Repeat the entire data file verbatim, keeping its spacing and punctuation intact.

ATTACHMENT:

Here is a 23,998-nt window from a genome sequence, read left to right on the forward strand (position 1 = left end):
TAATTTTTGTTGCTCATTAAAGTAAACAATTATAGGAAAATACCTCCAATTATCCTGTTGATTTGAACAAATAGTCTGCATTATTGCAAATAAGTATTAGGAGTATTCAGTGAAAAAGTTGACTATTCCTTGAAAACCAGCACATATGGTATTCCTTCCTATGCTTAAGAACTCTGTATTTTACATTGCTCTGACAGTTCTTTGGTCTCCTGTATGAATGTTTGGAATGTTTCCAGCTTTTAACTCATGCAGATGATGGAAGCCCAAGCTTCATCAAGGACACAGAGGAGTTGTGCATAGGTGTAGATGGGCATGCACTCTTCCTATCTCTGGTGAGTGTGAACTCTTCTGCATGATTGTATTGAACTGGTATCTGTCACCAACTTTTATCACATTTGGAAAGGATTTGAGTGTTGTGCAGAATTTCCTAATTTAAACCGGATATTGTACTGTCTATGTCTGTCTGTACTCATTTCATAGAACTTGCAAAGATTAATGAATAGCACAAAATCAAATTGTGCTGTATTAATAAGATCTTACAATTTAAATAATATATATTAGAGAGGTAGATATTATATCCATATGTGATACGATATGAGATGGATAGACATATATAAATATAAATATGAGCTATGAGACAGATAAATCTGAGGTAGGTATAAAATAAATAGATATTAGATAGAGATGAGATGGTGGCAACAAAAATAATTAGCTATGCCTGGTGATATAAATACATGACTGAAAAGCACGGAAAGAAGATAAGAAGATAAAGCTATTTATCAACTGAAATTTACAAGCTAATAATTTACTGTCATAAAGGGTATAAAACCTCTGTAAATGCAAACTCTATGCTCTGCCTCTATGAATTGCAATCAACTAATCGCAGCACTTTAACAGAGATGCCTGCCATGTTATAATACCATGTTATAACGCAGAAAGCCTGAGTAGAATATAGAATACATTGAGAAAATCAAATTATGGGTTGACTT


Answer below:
Here is a 23,998-nt window from a genome sequence, read left to right on the forward strand (position 1 = left end):
TAATTTTTGTTGCTCATTAAAGTAAACAATTATAGGAAAATACCTCCAATTATCCTGTTGATTTGAACAAATAGTCTGCATTATTGCAAATAAGTATTAGGAGTATTCAGTGAAAAAGTTGACTATTCCTTGAAAACCAGCACATATGGTATTCCTTCCTATGCTTAAGAACTCTGTATTTTACATTGCTCTGACAGTTCTTTGGTCTCCTGTATGAATGTTTGGAATGTTTCCAGCTTTTAACTCATGCAGATGATGGAAGCCCAAGCTTCATCAAGGACACAGAGGAGTTGTGCATAGGTGTAGATGGGCATGCACTCTTCCTATCTCTGGTGAGTGTGAACTCTTCTGCATGATTGTATTGAACTGGTATCTGTCACCAACTTTTATCACATTTGGAAAGGATTTGAGTGTTGTGCAGAATTTCCTAATTTAAACCGGATATTGTACTGTCTATGTCTGTCTGTACTCATTTCATAGAACTTGCAAAGATTAATGAATAGCACAAAATCAAATTGTGCTGTATTAATAAGATCTTACAATTTAAATAATATATATTAGAGAGGTAGATATTATATCCATATGTGATACGATATGAGATGGATAGACATATATAAATATAAATATGAGCTATGAGACAGATAAATCTGAGGTAGGTATAAAATAAATAGATATTAGATAGAGATGAGATGGTGGCAACAAAAATAATTAGCTATGCCTGGTGATATAAATACATGACTGAAAAGCACGGAAAGAAGATAAGAAGATAAAGCTATTTATCAACTGAAATTTACAAGCTAATAATTTACTGTCATAAAGGGTATAAAACCTCTGTAAATGCAAACTCTATGCTCTGCCTCTATGAATTGCAATCAACTAATCGCAGCACTTTAACAGAGATGCCTGCCATGTTATAATACCATGTTATAACGCAGAAAGCCTGAGTAGAATATAGAATACATTGAGAAAATCAAATTATGGGTTGACTT